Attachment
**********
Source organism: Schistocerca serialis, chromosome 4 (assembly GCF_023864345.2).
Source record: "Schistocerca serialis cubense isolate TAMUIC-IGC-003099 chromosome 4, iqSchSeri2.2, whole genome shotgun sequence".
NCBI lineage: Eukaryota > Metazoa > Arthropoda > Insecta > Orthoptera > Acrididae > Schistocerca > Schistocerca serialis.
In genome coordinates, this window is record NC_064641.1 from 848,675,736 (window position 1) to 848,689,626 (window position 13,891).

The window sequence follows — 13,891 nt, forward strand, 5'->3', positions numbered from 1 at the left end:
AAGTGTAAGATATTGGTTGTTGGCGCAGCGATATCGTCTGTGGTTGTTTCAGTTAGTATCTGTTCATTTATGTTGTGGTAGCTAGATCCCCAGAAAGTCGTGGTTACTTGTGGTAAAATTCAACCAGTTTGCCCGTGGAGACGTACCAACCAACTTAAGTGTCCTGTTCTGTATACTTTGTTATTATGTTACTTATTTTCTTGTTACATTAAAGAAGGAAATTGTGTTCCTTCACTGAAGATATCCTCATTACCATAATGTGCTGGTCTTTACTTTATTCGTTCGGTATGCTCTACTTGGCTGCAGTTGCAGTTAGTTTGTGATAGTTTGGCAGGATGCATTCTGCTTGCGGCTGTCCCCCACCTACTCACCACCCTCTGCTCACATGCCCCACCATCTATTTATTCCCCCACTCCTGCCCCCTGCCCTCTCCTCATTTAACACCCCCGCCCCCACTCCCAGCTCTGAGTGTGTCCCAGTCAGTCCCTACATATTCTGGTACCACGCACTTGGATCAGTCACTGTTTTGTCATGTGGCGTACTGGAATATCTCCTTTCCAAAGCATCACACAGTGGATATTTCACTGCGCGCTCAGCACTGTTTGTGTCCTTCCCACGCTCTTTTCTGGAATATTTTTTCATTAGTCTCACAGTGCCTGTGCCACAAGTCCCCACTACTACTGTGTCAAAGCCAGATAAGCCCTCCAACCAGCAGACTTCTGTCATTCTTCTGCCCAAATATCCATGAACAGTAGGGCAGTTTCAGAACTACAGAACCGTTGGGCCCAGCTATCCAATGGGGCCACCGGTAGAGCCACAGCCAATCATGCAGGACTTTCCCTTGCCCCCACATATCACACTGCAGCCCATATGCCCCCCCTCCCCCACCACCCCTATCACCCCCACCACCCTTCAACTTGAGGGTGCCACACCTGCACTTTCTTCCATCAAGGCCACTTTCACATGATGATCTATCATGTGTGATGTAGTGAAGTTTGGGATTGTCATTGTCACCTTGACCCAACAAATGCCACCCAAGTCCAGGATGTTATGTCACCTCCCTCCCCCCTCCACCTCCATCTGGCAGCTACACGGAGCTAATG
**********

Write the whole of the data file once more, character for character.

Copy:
Source organism: Schistocerca serialis, chromosome 4 (assembly GCF_023864345.2).
Source record: "Schistocerca serialis cubense isolate TAMUIC-IGC-003099 chromosome 4, iqSchSeri2.2, whole genome shotgun sequence".
NCBI lineage: Eukaryota > Metazoa > Arthropoda > Insecta > Orthoptera > Acrididae > Schistocerca > Schistocerca serialis.
In genome coordinates, this window is record NC_064641.1 from 848,675,736 (window position 1) to 848,689,626 (window position 13,891).

The window sequence follows — 13,891 nt, forward strand, 5'->3', positions numbered from 1 at the left end:
AAGTGTAAGATATTGGTTGTTGGCGCAGCGATATCGTCTGTGGTTGTTTCAGTTAGTATCTGTTCATTTATGTTGTGGTAGCTAGATCCCCAGAAAGTCGTGGTTACTTGTGGTAAAATTCAACCAGTTTGCCCGTGGAGACGTACCAACCAACTTAAGTGTCCTGTTCTGTATACTTTGTTATTATGTTACTTATTTTCTTGTTACATTAAAGAAGGAAATTGTGTTCCTTCACTGAAGATATCCTCATTACCATAATGTGCTGGTCTTTACTTTATTCGTTCGGTATGCTCTACTTGGCTGCAGTTGCAGTTAGTTTGTGATAGTTTGGCAGGATGCATTCTGCTTGCGGCTGTCCCCCACCTACTCACCACCCTCTGCTCACATGCCCCACCATCTATTTATTCCCCCACTCCTGCCCCCTGCCCTCTCCTCATTTAACACCCCCGCCCCCACTCCCAGCTCTGAGTGTGTCCCAGTCAGTCCCTACATATTCTGGTACCACGCACTTGGATCAGTCACTGTTTTGTCATGTGGCGTACTGGAATATCTCCTTTCCAAAGCATCACACAGTGGATATTTCACTGCGCGCTCAGCACTGTTTGTGTCCTTCCCACGCTCTTTTCTGGAATATTTTTTCATTAGTCTCACAGTGCCTGTGCCACAAGTCCCCACTACTACTGTGTCAAAGCCAGATAAGCCCTCCAACCAGCAGACTTCTGTCATTCTTCTGCCCAAATATCCATGAACAGTAGGGCAGTTTCAGAACTACAGAACCGTTGGGCCCAGCTATCCAATGGGGCCACCGGTAGAGCCACAGCCAATCATGCAGGACTTTCCCTTGCCCCCACATATCACACTGCAGCCCATATGCCCCCCCTCCCCCACCACCCCTATCACCCCCACCACCCTTCAACTTGAGGGTGCCACACCTGCACTTTCTTCCATCAAGGCCACTTTCACATGATGATCTATCATGTGTGATGTAGTGAAGTTTGGGATTGTCATTGTCACCTTGACCCAACAAATGCCACCCAAGTCCAGGATGTTATGTCACCTCCCTCCCCCCTCCACCTCCATCTGGCAGCTACACGGAGCTAATG